|Chapter 4: Alcohols and Alkyl Halides|
The general stability order of simple alkyl carbocations is: (most stable) 3o > 2o > 1o > methyl (least stable)
This is because alkyl groups are weakly electron donating
due to hyperconjugation and inductive
effects. Resonance effects can further stabilise carbocations when a adjacent π system is present
(delocalisation of charge is a stabilising effect).
Note that reactions that occur via 3o and 2o are known. 1o cations have been observed under very special conditions, but methyl cations have never been observed. This means methyl systems don't undergo reactions via carbocations.
||Alkyl carbocations are sp2 hybridised, planar
systems at the cationic C centre.
The p-orbital that is not utilised in the hybrid set is empty and is often shown bearing the positive charge since it represents the orbital available to accept electrons.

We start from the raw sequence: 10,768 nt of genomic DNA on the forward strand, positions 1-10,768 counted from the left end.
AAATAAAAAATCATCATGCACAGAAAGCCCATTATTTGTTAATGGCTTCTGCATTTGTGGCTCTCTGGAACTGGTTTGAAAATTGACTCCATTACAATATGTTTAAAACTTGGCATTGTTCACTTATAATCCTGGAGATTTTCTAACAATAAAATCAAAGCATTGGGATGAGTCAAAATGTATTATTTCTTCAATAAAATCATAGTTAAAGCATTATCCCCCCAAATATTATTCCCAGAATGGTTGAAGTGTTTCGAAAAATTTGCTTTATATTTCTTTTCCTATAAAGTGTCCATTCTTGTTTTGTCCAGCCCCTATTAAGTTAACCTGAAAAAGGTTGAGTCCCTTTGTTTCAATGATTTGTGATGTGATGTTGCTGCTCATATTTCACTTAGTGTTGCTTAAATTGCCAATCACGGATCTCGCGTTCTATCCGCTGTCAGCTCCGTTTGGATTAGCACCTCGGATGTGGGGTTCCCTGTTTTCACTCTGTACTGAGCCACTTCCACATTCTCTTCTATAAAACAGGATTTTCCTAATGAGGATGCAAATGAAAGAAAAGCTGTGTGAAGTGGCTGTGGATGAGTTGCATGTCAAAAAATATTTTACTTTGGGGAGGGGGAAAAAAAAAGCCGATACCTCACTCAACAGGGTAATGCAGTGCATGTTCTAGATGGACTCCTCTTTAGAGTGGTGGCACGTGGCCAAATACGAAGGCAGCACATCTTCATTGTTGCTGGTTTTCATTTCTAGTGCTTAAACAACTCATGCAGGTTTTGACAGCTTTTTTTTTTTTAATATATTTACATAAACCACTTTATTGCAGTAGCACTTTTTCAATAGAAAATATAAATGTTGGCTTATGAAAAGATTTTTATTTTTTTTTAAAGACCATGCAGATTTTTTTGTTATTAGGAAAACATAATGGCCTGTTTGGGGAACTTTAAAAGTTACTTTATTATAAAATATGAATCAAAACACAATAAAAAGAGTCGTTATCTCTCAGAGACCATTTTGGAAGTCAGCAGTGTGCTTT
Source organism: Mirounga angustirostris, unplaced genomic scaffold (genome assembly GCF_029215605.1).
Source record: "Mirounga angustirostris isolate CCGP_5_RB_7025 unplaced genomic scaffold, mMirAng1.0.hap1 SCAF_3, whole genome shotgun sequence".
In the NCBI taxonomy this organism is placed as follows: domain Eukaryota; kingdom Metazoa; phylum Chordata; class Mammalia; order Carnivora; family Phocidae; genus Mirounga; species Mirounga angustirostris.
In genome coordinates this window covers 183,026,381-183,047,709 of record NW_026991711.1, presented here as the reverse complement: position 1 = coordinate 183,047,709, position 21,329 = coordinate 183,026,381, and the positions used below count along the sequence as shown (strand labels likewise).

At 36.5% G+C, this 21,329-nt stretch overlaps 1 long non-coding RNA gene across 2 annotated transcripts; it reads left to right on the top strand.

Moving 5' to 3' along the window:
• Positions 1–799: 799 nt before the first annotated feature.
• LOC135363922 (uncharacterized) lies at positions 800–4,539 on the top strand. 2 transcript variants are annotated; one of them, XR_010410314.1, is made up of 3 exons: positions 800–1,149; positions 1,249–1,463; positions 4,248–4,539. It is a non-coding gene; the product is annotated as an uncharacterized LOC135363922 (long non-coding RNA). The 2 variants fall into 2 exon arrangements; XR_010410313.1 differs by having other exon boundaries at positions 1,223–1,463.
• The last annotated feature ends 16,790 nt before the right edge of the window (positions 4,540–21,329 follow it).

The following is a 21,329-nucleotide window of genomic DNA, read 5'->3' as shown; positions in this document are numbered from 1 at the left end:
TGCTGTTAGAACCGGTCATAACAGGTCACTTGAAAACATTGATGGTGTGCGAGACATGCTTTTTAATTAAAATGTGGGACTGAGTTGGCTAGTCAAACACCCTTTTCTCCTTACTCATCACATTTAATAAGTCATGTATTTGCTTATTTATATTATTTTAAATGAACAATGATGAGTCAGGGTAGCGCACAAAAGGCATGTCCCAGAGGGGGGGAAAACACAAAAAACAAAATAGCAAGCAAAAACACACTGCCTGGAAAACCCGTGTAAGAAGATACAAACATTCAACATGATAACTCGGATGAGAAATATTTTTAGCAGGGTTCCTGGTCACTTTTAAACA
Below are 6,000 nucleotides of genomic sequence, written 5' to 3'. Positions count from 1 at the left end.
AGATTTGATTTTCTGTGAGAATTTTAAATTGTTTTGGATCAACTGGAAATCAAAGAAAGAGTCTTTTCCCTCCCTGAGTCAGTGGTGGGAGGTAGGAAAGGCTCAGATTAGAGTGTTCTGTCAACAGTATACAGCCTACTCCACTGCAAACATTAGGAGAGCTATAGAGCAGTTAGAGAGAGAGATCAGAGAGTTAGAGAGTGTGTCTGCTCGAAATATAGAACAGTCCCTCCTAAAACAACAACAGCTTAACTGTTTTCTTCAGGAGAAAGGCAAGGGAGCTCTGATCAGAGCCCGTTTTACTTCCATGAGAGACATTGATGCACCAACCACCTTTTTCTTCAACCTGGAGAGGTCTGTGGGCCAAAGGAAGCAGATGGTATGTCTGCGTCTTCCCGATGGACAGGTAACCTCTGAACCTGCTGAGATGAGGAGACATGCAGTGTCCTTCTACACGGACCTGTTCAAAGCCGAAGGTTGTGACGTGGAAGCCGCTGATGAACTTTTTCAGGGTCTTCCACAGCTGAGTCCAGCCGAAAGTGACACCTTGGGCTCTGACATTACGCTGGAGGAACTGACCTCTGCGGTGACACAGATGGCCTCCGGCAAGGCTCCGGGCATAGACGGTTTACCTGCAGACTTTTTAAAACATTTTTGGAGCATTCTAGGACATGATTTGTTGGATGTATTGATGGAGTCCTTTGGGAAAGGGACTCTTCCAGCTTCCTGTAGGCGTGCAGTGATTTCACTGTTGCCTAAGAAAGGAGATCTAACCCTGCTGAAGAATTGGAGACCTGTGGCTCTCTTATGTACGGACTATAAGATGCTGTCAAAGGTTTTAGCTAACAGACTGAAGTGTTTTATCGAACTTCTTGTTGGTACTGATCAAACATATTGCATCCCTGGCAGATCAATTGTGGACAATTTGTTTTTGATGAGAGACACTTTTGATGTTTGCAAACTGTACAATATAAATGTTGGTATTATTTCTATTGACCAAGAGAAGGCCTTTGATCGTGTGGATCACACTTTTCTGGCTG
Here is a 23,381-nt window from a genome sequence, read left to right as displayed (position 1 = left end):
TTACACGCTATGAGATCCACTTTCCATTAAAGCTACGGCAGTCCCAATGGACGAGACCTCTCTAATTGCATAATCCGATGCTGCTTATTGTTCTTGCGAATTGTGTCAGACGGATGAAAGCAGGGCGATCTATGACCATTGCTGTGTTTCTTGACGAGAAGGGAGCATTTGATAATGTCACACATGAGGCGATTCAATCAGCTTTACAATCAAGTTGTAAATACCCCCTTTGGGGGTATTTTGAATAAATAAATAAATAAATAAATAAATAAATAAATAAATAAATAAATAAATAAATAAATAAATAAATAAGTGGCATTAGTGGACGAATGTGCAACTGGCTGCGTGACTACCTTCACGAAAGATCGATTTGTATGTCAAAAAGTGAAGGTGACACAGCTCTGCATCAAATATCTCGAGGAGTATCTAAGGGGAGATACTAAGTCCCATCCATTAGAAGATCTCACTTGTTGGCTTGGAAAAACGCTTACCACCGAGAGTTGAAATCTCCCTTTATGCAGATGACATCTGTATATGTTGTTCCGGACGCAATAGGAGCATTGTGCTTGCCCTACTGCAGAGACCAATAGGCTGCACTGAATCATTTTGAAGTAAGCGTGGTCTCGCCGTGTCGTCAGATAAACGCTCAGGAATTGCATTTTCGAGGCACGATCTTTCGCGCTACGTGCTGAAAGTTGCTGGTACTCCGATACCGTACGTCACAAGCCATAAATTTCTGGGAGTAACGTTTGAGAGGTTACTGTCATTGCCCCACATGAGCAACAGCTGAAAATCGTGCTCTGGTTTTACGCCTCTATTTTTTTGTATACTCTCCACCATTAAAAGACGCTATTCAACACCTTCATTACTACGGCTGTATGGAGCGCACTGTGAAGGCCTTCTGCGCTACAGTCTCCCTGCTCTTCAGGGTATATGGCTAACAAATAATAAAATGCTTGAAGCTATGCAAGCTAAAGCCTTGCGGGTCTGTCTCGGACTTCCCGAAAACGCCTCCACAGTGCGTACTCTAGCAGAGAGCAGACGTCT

As they have an incomplete octet, carbocations are
excellent electrophiles and react readily with nucleophiles (i.e. substitution via SN1 pathway).
The electrostatic potential diagrams clearly show
the cationic center in blue, this is where the nucleophile will attack.
Carbocations are prone to rearrangement via 1,2-hydride or 1,2-alkyl shifts if it generates a more stable carbocation. These effects will be discussed in more detail later (Chapter 8)
Examples of reactions involving carbocations:
|© Dr. Ian Hunt, Department of Chemistry|